What an Eleventh Anniversary Looks Like

It looks like morning kisses when he comes home from work. Boys arguing in the bathroom over toothpaste and Mario. Coffee in a mug that reads, “Reading is sexy.” Kisses goodbye.

It looks like doing an hour of work even though I worked until 11:34 the night before so I could take the day off. Him taking the car out for the shortest oil change in the history of oil changes. A long, luxurious shower followed by a difficult time deciding what to wear. Trying something new with my eye makeup. Wearing (Star Wars, 70) lipstick.

It looks like shuffling the dog outside before she can puke on the carpet.

It looks like lunch at our favorite Mexican place. Tortilla chips and the best salsa ever. Too many enchiladas while watching them make homemade guacamole.

It looks like running errands. Stopping at the liquor store with half of the city trying to stock up before they need to pick up their children from their last day of school for the year. Picking up contact saline and milk at the drug store. Grabbing a latte and a coffee from the local coffee shop and deciding to never do Crossfit.

It looks like picking up your pajama clad children from their last day of school parties, two hours earlier than usual because let’s rush into this holiday break full force; no looking back. Friends making plans and asking to spend time at another friend’s house over break. Shuffling back to the car, coats pulled tightly as we hustle back to the car and teeny tiny snowflakes float on the brisk breeze.

It looks like abandoned backpacks, coats, and shoes; papers from the last day of the nine weeks fluttering about. Candy snacks and video game sounds. Folding laundry and sorting out clothes. Refereeing arguments between brothers. Tripping over the dog who is seemingly no longer puking. Waving goodbye as their friend’s mom drives the boys off to a movie and a sleepover.

It looks like a suddenly quiet house. Your husband running out to buy new candles since you got rid of them all during the Great Candle Purge of 2009.

It looks like bacon, venison roast, onions, carrots, garlic, brandy, wine, beef stock, butter, flour, and roasted potatoes. Glasses of wine and water. Candles and vintage ceramic trees from grandmothers past and present lighting the room. Soft music and memories playing together. A toast to another year spent supporting and loving one another.

What an Eleventh Anniversary Looks Like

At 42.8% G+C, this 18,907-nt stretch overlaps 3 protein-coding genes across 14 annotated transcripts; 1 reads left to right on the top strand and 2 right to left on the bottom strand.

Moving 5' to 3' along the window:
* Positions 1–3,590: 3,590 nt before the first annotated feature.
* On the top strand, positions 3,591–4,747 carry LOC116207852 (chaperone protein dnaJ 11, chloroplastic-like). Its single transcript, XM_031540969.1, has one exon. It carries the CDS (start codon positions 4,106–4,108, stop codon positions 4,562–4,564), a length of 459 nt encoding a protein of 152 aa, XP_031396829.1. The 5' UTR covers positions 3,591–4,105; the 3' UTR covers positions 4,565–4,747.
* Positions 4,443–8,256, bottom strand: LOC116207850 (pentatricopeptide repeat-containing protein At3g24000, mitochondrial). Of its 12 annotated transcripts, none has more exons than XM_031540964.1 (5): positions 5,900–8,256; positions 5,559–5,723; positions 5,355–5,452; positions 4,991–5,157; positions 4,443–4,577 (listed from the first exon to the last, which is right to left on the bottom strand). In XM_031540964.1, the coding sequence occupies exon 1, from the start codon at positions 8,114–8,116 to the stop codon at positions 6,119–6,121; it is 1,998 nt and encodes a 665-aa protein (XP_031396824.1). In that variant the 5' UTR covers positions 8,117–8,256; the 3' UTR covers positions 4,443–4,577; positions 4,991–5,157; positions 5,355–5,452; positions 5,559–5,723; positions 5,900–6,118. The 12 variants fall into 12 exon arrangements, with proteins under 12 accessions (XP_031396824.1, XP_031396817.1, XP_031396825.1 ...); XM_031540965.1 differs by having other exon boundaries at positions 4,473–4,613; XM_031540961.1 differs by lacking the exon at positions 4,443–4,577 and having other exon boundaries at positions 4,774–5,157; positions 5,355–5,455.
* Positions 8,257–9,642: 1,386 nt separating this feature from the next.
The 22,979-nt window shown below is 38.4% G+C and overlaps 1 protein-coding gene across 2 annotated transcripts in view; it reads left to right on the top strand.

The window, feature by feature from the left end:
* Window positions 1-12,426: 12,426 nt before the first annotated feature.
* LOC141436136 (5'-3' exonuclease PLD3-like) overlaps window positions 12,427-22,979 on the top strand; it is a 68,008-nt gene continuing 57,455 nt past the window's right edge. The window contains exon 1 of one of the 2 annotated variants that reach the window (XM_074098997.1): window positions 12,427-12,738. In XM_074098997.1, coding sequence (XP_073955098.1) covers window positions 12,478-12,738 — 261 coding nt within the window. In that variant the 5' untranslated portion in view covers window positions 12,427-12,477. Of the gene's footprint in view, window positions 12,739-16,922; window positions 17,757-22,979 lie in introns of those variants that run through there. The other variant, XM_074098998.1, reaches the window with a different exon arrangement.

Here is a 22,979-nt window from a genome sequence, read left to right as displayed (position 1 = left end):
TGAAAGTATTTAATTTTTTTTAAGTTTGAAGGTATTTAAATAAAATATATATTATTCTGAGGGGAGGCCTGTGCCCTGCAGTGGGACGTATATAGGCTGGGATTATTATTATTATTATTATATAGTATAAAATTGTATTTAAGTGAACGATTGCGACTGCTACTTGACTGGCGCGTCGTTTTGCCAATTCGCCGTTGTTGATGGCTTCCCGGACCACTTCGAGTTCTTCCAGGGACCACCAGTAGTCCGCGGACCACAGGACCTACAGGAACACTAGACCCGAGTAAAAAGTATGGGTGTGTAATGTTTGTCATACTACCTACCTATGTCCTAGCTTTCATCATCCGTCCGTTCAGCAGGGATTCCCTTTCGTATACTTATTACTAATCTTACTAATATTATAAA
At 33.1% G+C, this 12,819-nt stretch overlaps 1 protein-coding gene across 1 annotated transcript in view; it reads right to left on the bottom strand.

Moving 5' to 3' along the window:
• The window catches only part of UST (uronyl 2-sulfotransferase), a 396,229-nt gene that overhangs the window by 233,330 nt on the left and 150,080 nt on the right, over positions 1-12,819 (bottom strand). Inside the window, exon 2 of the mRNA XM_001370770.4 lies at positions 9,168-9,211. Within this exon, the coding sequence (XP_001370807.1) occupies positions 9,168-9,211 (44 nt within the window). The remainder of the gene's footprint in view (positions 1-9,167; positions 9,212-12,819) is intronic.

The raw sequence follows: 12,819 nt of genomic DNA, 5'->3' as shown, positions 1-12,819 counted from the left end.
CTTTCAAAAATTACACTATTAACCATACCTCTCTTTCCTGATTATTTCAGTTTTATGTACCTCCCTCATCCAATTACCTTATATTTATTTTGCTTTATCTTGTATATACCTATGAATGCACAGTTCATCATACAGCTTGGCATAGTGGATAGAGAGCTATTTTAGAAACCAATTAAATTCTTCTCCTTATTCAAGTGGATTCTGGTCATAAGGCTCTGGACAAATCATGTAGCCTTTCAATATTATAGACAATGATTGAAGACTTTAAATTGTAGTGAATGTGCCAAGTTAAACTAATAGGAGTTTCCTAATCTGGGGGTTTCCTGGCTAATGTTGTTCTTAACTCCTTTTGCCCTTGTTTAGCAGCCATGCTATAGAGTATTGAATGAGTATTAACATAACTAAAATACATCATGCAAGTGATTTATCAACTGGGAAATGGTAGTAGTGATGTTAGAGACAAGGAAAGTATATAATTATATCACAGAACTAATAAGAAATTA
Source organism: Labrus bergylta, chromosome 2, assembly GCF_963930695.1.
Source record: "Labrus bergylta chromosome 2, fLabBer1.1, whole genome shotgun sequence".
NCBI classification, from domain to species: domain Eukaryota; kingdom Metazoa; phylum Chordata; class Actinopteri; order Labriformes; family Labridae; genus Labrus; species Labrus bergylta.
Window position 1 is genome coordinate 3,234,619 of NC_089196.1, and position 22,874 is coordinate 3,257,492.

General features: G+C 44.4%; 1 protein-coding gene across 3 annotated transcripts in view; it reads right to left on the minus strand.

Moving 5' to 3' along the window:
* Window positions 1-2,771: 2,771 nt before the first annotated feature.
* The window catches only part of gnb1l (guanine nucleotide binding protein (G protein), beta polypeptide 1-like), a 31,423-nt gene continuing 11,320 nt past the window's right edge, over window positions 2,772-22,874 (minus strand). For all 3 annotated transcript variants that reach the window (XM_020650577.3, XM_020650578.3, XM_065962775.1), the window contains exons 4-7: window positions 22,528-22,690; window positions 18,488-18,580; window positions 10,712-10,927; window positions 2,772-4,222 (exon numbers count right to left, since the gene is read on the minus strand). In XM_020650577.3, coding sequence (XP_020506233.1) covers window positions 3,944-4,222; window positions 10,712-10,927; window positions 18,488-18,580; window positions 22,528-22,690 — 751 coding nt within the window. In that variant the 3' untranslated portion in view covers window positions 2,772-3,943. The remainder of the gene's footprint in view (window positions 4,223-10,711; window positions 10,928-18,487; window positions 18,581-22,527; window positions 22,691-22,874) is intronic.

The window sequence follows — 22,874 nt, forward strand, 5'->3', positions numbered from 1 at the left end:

It looks like gorging yourself and eating too much food. Cleaning up the kitchen and feeding the dog. Blowing out candles because safety first. Changing into comfy clothes and settling down into your spots in the living room.

It looks like watching Christmas Vacation. Laughing as you repeat all the lines. Looking out at the snow-covered grass and watching your Christmas decorations shake in the wind.

It’s taking a FaceTime call from your daughter in the middle of the movie because she matters so much and she’s so excited about seeing you tomorrow. Wondering when you’re actually going to pack.

It’s realizing that this warm home and loving relationship and beautiful family are all beautiful testaments of eleven years of a life lived together. Knowing that choosing to get married around the holidays means a more hectic time, so this chance to slow down and just be together is all the more special.

What an Eleventh Anniversary Looks Like

Happy 10: What Marriage Is All About

Wedding Bells

The boys came down with the sickness this week, like the 50 other kids in their building absent on Monday.

We’ve been gently nursing them back to health: Giving ibuprofen when fevers spike and cause headaches. Buying more ibuprofen when we run out. Refilling water bottles, buying red Gatorade even though yellow is the best flavor, and handing out saltine crackers. I made broth and noodles, knowing they’d probably only eat a few bites. I wake up in the middle of the night to check temperatures, calm sick nerves, and generally keep everything together.

On top of that, I work, try to keep the Christmas spirit alive, and hope/pray to get all the holiday things done that need to get done.

I’m a tiny bit tired.

So it makes sense that today is our tenth anniversary.

Ten years ago, if I had looked into a crystal ball to today, I probably wouldn’t have understood what on Earth was going on. Why did I look so disheveled? Why was I calming down a little boy, crying over a missed math test? Why was my husband exhausted and asleep? Why weren’t we going out to dinner—something about canceled plans? Why weren’t we doing anything to make our special day, well, special?

Marriage doesn’t look like a movie, or even like a wedding day.